Health trusts throughout Northern Ireland have breached the two-hour waiting time for emergency mental health assessments on more than 1,750 occasions in the past year.
ew data shows that 120 people in crisis have waited more than 12 hours for an assessment within the Southern Trust. Meanwhile, the Belfast Trust has missed its targets 41pc of the time.
This is despite health policy stipulating that services will provide an emergency response within two hours when a person experiences a mental health crisis which risks their personal safety.
Data obtained by the human rights group Participation and the Practice of Rights (PPR) shows more than one-third of the South Eastern Trust’s patients (341) waited more than two hours.
The group said the figures highlight a “lack of compliance and oversight” in relation to mental health performance by trusts.
It shows 10 patients waited up to eight hours for an assessment within South Eastern Trust. It missed its targets by 34.7pc.
Almost half of all people who attended emergency departments in Belfast and were experiencing mental health crises in 2021 waited longer than they should have.
This is an increase from 35pc in the previous year, though both the Belfast Trust and the Northern Trust have said they do not record how long the wait was once it passes the two-hour mark.
Additionally, the Belfast Trust has revealed it has approximately 40 referrals a week for people turning up in emotional distress who are given an appointment date and a time for psychological assessment within a specified timeframe.
According to the figures, 1,178 patients were seen within two hours in the Belfast Trust in the past 12 months, while 848 had to wait more than two hours.
In the Southern Trust, 1,789 patients were seen within the timeframe and 273 were not, while its health teams had to deal with 20 mental health referrals from outside its catchment area.
The Western Trust did not provide any information to PPR, saying it had no data on the issue because it was unable to “extract” the details.
PPR’s Campaign Organiser Sara Boyce said the breaches by the health trusts “looks like a free-for-all” when it comes to the performance of the authorities, including the Department of Health.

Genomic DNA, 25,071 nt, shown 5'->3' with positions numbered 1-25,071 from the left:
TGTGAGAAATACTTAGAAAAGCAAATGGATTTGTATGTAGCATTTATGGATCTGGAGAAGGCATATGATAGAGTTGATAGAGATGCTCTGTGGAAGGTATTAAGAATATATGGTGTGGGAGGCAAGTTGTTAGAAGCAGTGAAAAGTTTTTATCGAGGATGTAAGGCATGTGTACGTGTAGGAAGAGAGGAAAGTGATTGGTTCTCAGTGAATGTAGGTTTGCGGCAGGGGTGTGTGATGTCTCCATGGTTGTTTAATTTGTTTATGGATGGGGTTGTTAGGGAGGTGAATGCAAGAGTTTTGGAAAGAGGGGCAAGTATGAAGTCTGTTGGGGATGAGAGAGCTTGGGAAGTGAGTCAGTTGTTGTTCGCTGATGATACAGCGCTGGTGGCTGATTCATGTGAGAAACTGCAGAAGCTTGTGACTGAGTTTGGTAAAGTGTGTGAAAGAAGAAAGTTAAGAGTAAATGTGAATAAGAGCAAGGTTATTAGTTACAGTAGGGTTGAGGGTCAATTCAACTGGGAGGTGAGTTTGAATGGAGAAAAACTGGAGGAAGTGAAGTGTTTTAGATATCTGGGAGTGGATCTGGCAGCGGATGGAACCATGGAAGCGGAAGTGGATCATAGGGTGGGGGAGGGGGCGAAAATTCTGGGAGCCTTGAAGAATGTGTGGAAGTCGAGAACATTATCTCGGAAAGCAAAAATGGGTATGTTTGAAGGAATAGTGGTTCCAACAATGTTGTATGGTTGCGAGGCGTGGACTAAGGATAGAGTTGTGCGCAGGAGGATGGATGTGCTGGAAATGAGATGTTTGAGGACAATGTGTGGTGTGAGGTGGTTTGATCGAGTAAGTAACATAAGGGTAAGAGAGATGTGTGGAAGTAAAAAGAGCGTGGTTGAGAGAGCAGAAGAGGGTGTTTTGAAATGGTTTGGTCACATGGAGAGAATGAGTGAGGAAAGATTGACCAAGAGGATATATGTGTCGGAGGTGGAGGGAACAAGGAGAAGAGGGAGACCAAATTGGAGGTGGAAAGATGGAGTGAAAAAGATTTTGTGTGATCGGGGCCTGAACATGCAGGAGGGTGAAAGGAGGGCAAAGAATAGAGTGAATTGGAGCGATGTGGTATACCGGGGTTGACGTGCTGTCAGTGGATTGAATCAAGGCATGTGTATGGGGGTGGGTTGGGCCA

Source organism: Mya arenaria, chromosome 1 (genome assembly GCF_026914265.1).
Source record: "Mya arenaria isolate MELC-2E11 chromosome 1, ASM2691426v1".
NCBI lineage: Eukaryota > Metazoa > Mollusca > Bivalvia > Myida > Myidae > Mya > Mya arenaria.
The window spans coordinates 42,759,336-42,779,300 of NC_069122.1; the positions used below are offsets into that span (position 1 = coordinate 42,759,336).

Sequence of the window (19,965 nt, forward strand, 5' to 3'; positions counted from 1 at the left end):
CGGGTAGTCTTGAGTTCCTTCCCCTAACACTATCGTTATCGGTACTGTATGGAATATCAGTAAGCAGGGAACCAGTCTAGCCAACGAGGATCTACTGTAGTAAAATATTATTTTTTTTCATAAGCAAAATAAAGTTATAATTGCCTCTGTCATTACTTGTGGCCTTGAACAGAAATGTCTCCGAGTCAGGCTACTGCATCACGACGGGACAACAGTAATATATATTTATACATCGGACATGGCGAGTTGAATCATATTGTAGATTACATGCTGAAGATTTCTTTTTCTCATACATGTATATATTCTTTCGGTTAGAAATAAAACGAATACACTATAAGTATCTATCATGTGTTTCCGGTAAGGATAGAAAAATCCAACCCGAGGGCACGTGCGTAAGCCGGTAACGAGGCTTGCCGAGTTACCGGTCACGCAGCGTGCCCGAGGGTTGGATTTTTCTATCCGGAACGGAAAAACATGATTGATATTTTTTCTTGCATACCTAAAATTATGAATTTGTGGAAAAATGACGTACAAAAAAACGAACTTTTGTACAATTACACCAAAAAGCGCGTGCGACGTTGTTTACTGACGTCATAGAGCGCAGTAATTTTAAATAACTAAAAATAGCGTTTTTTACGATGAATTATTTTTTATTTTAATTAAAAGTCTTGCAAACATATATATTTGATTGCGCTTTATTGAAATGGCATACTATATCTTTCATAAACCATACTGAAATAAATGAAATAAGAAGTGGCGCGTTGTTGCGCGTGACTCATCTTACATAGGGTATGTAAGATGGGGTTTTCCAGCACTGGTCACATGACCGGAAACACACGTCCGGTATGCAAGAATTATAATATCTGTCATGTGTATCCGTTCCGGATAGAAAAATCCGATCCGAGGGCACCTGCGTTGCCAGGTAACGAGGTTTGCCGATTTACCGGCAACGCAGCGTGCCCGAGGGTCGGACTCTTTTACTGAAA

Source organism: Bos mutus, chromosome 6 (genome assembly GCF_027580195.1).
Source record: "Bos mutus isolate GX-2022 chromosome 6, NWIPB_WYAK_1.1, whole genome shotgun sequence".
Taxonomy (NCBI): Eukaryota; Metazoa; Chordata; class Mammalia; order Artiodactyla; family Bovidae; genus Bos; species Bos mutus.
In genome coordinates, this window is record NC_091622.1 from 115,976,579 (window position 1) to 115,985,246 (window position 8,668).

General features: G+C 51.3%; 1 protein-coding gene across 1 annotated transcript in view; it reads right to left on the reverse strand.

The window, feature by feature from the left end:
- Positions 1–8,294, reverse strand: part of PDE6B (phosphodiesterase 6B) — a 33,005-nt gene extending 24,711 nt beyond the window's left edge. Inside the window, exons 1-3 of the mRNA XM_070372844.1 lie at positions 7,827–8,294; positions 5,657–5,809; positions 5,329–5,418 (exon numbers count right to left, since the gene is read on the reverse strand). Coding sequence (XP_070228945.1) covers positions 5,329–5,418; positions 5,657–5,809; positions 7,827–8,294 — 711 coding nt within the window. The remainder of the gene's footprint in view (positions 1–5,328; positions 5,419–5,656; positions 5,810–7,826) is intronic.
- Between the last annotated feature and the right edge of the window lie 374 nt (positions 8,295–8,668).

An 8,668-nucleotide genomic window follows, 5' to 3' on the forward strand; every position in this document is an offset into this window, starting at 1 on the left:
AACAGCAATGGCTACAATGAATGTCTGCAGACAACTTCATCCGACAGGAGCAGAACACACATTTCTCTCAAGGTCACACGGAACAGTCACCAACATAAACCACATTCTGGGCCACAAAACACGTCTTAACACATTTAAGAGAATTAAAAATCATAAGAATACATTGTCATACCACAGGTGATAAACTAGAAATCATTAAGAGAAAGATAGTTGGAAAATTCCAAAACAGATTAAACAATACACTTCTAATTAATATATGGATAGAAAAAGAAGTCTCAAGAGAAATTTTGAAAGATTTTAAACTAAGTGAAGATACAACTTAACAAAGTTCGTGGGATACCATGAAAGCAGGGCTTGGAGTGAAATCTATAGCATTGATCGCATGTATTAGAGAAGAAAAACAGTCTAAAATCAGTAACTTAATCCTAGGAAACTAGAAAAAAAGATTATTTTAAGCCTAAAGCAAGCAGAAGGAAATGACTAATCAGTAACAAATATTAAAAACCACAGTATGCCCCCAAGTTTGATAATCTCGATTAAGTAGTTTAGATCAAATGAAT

“This is just the latest, shocking example of a serious lack of compliance and oversight in relation to mental health performance data,” she said.
Despite the existence of an official target in respect of waiting times for mental health assessments at hospital emergency departments, Boyce claimed the trusts “appear to be doing their own thing while the Department sits on its hands”.
“This includes not collecting data at all, no data on waiting times beyond two hours and not providing data previously provided in 2020.”
In September 2021, the UK Office for Statistical Regulation published a highly critical report on mental health data in Northern Ireland.
It recommended that the Department of Health consider developing a separate data strategy to support the 10-year mental health strategy.
“We have yet to hear from Health Minister Robin Swann and the Department of Health on how they intend to respond to this report.
“Individuals and families campaigning for these changes are only too aware that good quality, reliable, accessible data is a pre-requisite for holding government to account.”
Boyce said the “continued failure to provide this information knowingly undermines and frustrates this central tenet of democracy”.
She added: “It is now time for a new approach to mental health, one which is based on human rights principles, with transparency and accountability at its foundation.”
In response, a Department of Health spokesman said it and Minister Swann “recognise the need for significant and sustained improvement and investment in mental health services”.
He said plans being progressed under the 10-year mental health strategy include a Regional Mental Health Crisis Service, that will provide enhanced province-wide help and support for persons in mental health or suicidal crisis.
“However, delivery will be dependent on the provision of additional and sustained funding. To outline the investment needed for mental health, a funding plan was published alongside the strategy. This plan identified an estimated revenue investment needed to be between £112.36m and £158.15m per annum.
“There is also an estimated capital investment needed of £284.97m to £287.07m. Of this, £206m represents an existing commitment to build three new mental health facilities.”
The total funding required over 10 years to fully implement the strategy amounts to over £1.2bn.
“Going forward, there is a focus on providing regional consistency of service provision across Northern Ireland so that patients and service users receive a consistent and high-quality level of service, no matter where they present,” said the spokesman.